A New York Times Notable Book.
Synopses & Reviews
John Nickel is a black ex-jazz musician who only wants to be a good father. But when his son is taken away from him, he's left with nothing but the Memphis bar he manages. Then he hires Fay, a young white waitress, who has a volatile brother named Carl in tow. Nickel finds himself consumed with the idea of Taft, Fay and Carl's dead father, and begins to reconstruct the life of a man he never met. But his sympathies for these lost souls soon take him down a twisting path into the lives of strangers....
"As resonant as a blues song....Expect miracles when you read Ann Patchett's fiction." New York Times Book Review
"A moving emblem of fatherhood's rarely explored passion." Los Angeles Times
"Absorbing....Strikingly original." Kirkus Reviews
About the Author
ANN PATCHETT is the author of the critically acclaimed The Patron Saint of Liars, which was the only first novel chosen in 1992 by the American Library Association's Notable Books Council as one of the best works of fiction of the year. A graduate of Sarah Lawrence College, Patchett was recently a Bunting Institute fellow at Radcliffe.
Reading Group Guide
Reader's Guide copyright © 1999 by The Ballantine Publishing Group,
a division of Random House, Inc.
1. At the start, John Nickel seems to see Fay and Carl in terms of someone else's children that he is tempted to father. Clearly, his relationship to Fay changes: Why? What is the connection, in his head, between romance and parenthood?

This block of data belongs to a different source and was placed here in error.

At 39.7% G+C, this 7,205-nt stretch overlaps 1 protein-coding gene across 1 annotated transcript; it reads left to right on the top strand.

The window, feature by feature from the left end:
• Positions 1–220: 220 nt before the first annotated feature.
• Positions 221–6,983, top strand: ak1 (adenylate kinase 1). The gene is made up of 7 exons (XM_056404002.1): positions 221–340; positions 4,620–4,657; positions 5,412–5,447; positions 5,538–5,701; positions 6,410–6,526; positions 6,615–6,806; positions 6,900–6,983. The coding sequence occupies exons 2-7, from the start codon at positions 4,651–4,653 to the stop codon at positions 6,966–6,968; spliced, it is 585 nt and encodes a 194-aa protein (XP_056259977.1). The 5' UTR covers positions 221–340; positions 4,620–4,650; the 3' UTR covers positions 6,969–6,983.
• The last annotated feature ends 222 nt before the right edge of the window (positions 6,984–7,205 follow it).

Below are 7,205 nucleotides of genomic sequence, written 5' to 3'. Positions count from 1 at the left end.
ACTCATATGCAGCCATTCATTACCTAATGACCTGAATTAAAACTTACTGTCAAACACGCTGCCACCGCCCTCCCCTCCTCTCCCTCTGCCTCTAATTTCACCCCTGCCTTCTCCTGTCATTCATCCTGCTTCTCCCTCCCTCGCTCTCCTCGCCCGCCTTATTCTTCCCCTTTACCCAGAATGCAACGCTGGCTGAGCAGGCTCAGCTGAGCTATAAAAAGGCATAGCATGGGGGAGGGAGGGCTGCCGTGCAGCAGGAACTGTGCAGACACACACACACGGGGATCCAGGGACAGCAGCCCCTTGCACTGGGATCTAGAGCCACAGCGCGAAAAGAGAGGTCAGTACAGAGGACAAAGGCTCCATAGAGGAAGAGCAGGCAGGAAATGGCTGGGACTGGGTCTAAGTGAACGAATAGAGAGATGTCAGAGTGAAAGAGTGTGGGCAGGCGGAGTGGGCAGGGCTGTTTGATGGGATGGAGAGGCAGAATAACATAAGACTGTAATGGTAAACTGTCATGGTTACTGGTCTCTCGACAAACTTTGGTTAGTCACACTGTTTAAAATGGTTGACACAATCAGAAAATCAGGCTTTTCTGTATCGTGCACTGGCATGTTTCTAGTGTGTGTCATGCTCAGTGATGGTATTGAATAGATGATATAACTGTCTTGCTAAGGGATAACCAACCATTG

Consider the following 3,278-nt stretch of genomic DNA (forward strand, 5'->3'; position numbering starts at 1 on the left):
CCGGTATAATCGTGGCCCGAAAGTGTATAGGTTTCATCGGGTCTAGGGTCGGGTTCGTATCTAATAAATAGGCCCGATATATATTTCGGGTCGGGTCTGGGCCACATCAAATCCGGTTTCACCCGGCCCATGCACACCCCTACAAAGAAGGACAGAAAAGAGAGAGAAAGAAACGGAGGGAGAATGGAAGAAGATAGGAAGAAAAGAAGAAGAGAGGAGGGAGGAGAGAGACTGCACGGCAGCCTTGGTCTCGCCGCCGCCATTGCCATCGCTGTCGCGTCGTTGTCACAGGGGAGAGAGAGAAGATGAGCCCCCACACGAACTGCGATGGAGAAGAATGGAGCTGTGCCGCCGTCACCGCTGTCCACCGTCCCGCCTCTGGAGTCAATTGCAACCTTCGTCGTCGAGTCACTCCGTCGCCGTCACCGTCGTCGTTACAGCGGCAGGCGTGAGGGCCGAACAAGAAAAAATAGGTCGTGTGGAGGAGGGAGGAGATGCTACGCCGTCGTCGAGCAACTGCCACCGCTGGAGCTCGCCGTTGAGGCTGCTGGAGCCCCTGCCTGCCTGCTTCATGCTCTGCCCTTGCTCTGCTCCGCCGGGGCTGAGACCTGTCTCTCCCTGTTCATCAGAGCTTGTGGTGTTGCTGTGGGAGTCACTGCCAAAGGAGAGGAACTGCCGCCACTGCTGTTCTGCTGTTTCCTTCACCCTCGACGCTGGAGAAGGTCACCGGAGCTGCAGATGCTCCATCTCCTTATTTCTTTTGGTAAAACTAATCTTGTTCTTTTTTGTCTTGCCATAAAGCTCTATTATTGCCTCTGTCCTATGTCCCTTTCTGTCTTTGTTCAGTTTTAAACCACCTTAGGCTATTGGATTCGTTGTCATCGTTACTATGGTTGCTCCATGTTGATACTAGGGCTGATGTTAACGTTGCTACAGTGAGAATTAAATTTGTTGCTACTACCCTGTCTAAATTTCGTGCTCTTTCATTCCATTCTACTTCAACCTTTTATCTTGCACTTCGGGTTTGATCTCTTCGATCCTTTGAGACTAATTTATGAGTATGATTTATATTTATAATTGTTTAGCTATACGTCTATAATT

2. Why do Fay and John go to Shiloh?
3. The scenes of Levon Taft's life aren't real; they are imagined by John Nickel. Why is John so interested in Fay and Carl's father? What does it mean that John imagines Levon Taft in relation to black children, first the boy who is selling chocolates and later the boy at the wrestling meet in Memphis?
4. How do you interpret the last scene in the book? Why does the author choose to end with a scene in which Taft, Fay, and Carl are all much younger than they have previously appeared in the story? Why not end the book with John and Franklin?
5. The action of this novel takes place over a very short period of time, about ten days. How would this have been a different story if it had taken place over a year?
6. The neck plays an important role in this book: John feels the lingering touch of Fay's hand on his neck; Mrs. Woodmore scratches and scars John's neck when he is late for Franklin's birth; Carl shoots the deer in the neck though his father tells him not to, and later he shoots John through the neck. Is there any connection between these events?
7. How do you feel about an author writing outside his or her own race and gender? Would you think this book had more validity if it were written by a black man?
8. The blues are a strong presence in the book, and yet they remain offstage. We never see John perform as a drummer. How important is his life as a musician to the way in which we understand his character?